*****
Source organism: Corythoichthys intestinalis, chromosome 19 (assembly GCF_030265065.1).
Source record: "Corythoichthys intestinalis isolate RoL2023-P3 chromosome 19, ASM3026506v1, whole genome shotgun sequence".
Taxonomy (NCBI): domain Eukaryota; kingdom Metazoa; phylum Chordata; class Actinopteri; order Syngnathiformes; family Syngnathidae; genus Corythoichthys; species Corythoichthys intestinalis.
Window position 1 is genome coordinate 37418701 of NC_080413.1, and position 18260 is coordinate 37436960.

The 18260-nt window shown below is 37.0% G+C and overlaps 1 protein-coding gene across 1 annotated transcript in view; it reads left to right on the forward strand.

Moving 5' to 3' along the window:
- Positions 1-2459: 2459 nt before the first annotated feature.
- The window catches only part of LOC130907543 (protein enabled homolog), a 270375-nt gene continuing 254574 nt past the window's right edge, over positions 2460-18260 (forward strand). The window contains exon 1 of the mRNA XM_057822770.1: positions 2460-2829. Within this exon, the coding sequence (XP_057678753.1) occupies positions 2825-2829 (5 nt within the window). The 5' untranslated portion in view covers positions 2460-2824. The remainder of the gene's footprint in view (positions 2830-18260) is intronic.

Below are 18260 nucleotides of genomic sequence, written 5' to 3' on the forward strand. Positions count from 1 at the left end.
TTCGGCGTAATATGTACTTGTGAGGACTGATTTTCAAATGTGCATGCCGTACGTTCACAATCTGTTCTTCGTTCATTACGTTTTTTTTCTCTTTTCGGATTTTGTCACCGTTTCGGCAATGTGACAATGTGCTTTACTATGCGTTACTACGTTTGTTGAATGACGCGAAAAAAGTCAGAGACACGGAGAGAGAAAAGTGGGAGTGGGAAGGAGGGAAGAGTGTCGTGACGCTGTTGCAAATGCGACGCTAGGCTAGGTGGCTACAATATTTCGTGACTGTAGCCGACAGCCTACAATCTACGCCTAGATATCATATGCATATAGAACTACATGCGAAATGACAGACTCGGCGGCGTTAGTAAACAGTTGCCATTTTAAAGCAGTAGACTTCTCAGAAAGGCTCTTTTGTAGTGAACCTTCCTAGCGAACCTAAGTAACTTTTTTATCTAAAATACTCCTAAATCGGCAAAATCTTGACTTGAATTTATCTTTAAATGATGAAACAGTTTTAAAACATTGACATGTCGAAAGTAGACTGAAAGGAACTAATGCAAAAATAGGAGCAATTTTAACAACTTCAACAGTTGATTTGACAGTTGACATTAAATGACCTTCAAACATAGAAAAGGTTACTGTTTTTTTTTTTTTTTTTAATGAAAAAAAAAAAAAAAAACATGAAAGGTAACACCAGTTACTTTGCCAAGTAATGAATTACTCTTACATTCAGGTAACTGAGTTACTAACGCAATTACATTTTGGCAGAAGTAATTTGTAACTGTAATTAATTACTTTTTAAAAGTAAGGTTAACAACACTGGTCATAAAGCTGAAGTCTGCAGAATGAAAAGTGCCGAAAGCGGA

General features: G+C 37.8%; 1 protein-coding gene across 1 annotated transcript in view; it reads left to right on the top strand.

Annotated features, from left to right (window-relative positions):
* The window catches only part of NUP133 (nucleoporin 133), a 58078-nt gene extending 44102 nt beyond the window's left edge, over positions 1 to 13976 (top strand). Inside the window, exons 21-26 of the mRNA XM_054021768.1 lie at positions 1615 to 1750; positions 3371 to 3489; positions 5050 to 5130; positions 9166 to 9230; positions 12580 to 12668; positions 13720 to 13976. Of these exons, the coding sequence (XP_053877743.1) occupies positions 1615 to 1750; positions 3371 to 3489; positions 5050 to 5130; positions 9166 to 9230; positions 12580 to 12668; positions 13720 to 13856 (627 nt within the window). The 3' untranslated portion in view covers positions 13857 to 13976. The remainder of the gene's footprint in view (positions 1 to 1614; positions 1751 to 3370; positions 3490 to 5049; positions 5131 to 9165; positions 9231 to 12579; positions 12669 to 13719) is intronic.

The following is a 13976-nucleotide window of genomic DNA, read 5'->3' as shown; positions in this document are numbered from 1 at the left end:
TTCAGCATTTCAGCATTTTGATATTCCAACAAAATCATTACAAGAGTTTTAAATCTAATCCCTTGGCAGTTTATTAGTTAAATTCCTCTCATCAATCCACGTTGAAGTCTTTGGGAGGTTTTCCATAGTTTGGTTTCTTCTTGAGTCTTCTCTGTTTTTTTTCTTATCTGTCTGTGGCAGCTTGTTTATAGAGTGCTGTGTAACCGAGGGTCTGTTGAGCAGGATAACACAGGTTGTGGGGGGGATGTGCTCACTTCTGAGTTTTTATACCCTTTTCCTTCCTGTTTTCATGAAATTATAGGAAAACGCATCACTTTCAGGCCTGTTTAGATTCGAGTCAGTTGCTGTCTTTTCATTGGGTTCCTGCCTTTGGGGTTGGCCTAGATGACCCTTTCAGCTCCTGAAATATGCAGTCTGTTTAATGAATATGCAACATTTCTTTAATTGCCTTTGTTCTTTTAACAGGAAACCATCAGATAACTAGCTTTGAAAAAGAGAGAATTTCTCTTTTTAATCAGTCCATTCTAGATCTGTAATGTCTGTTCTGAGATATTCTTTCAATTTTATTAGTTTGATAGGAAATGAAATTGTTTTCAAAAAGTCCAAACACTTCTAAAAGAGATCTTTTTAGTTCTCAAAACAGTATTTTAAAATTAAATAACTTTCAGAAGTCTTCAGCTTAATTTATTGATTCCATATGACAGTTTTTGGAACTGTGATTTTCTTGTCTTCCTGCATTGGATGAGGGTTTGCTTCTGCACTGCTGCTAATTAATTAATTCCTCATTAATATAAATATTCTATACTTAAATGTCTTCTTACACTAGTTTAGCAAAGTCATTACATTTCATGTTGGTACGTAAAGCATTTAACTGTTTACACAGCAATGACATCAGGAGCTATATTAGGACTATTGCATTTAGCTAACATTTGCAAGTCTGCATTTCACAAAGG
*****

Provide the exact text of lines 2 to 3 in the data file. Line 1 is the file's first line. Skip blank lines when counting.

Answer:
Source record: "Corythoichthys intestinalis isolate RoL2023-P3 chromosome 19, ASM3026506v1, whole genome shotgun sequence".
Taxonomy (NCBI): domain Eukaryota; kingdom Metazoa; phylum Chordata; class Actinopteri; order Syngnathiformes; family Syngnathidae; genus Corythoichthys; species Corythoichthys intestinalis.